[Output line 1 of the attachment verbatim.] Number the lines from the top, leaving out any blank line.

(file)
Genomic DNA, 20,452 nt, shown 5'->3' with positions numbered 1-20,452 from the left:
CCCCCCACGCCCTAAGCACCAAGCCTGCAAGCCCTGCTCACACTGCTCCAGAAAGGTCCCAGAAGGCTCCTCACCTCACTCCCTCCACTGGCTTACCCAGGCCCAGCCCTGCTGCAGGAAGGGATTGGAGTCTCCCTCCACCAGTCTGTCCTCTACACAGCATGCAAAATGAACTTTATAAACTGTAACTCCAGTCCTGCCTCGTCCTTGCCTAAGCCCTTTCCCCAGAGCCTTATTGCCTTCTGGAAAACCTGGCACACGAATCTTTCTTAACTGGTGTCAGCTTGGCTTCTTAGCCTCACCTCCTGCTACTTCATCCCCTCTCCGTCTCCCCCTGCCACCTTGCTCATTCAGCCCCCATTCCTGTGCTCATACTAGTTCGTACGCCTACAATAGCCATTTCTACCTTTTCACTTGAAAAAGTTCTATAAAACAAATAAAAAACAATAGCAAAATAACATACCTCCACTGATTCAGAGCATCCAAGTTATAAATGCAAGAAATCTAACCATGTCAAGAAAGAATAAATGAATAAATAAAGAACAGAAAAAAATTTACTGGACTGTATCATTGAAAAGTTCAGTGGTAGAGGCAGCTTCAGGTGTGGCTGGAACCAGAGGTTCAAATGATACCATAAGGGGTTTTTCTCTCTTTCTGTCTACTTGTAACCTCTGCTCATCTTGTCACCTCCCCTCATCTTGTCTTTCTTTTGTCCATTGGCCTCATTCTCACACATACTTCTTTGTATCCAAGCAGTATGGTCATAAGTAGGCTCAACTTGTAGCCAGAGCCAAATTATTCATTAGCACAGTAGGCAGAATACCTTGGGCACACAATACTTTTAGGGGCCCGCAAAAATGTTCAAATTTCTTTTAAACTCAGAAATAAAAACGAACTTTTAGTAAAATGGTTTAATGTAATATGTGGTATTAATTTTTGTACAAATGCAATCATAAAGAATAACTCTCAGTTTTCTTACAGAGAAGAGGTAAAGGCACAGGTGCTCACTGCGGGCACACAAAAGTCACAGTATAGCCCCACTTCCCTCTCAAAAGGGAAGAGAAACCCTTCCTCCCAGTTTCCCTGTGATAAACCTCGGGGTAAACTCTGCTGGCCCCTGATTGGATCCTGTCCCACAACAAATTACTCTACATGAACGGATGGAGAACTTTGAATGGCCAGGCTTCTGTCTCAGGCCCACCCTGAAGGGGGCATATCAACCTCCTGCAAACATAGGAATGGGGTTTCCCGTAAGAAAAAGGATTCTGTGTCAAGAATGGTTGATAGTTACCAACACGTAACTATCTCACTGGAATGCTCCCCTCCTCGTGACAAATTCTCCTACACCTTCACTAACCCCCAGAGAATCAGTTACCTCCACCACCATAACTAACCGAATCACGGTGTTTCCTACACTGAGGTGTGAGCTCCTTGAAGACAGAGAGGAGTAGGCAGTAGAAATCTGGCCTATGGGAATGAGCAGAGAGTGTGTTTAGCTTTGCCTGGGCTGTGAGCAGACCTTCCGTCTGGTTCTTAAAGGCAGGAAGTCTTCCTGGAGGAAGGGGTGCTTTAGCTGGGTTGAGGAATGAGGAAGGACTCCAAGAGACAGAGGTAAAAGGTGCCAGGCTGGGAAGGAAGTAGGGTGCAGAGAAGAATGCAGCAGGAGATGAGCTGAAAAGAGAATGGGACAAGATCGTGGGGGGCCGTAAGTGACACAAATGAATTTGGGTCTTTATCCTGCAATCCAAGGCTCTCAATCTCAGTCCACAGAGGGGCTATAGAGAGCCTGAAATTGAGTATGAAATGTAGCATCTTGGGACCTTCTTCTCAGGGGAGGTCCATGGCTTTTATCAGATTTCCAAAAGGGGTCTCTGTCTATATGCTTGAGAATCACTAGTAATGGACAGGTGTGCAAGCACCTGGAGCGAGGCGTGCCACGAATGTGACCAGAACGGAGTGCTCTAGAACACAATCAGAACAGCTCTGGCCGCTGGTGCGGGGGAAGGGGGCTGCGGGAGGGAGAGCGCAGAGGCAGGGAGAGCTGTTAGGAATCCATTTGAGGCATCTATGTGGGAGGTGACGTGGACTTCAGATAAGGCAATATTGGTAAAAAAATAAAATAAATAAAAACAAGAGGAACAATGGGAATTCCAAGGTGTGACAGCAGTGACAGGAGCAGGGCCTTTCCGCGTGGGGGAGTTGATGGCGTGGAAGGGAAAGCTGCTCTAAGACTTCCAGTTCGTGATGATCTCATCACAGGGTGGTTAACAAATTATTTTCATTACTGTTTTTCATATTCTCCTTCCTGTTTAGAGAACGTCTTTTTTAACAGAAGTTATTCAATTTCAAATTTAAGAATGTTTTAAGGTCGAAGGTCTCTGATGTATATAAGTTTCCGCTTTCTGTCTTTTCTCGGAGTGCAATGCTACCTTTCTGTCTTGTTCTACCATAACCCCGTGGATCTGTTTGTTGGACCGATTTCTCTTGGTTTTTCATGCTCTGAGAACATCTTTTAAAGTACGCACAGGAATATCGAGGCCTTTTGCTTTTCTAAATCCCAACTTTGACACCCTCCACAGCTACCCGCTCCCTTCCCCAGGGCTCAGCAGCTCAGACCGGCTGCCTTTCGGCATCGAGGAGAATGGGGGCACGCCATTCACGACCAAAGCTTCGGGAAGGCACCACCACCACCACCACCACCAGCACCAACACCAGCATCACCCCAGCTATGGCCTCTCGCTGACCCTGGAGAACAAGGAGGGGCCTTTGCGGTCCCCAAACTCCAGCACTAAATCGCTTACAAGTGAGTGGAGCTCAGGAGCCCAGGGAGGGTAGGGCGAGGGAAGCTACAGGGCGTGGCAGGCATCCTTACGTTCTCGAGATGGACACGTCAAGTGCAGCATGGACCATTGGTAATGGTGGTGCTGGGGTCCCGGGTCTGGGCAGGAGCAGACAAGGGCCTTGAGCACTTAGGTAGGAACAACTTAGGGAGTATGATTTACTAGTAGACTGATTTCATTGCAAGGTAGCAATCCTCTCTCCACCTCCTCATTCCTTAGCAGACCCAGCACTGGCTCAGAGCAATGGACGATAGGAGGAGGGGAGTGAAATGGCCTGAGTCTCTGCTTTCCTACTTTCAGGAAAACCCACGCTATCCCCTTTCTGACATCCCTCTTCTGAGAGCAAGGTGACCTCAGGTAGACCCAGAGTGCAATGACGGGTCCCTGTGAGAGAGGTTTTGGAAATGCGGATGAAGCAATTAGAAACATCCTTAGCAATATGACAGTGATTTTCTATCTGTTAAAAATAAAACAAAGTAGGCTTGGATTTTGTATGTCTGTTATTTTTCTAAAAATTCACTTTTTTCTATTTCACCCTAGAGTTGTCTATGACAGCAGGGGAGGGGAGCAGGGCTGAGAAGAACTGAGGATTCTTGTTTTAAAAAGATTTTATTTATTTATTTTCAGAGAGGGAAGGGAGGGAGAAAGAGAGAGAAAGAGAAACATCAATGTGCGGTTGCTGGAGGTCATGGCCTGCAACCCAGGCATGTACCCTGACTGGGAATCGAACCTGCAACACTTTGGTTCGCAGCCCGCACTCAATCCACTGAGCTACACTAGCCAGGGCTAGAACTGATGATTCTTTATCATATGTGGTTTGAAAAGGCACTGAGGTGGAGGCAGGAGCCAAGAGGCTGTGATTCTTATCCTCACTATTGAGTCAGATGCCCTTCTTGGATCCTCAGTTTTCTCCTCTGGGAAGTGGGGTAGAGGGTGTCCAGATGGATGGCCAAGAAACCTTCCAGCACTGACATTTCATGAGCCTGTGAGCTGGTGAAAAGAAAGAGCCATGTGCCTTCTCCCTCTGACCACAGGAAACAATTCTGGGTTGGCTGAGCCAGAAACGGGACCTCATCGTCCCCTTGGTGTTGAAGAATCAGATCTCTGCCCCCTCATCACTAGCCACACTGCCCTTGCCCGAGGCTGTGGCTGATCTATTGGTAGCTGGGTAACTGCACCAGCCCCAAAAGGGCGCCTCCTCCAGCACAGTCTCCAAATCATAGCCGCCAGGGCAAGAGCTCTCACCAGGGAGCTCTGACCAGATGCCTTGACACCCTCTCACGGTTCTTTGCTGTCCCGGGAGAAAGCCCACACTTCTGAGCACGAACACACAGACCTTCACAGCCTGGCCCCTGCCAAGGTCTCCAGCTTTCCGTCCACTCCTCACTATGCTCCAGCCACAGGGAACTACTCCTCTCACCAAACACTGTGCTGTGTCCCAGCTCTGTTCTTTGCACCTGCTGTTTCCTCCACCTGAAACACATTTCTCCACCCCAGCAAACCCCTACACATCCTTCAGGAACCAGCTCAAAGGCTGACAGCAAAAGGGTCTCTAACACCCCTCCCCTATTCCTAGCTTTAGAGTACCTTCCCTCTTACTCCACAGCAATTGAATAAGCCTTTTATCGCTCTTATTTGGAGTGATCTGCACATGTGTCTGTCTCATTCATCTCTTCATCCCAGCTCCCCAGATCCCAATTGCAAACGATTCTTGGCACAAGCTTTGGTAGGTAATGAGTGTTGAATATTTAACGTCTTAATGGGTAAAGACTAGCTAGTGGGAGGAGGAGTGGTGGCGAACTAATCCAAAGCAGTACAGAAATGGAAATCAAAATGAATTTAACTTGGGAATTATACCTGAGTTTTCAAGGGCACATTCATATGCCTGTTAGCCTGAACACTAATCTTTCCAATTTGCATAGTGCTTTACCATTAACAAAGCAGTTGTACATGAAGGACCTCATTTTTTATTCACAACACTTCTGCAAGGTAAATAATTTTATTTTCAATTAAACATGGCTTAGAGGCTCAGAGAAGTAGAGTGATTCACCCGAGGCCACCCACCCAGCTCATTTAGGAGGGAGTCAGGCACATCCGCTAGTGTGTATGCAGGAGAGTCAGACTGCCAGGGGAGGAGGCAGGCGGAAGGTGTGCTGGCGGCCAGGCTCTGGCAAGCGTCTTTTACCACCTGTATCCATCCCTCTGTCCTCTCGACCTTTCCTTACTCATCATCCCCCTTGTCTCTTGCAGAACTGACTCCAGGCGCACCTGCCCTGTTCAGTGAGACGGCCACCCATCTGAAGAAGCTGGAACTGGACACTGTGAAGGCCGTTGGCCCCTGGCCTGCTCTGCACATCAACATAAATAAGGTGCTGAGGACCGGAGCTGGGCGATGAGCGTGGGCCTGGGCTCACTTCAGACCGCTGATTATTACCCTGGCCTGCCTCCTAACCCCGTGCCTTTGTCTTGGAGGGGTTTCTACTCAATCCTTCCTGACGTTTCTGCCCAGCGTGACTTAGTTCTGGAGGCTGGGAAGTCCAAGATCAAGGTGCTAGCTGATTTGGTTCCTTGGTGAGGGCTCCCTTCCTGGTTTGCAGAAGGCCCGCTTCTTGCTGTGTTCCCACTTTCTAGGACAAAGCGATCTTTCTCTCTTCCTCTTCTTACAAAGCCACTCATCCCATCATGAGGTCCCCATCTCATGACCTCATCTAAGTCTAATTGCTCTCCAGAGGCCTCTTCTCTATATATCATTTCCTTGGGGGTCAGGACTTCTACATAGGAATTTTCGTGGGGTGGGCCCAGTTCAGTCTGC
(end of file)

Genomic DNA, 20,452 nt, shown 5'->3' with positions numbered 1-20,452 from the left: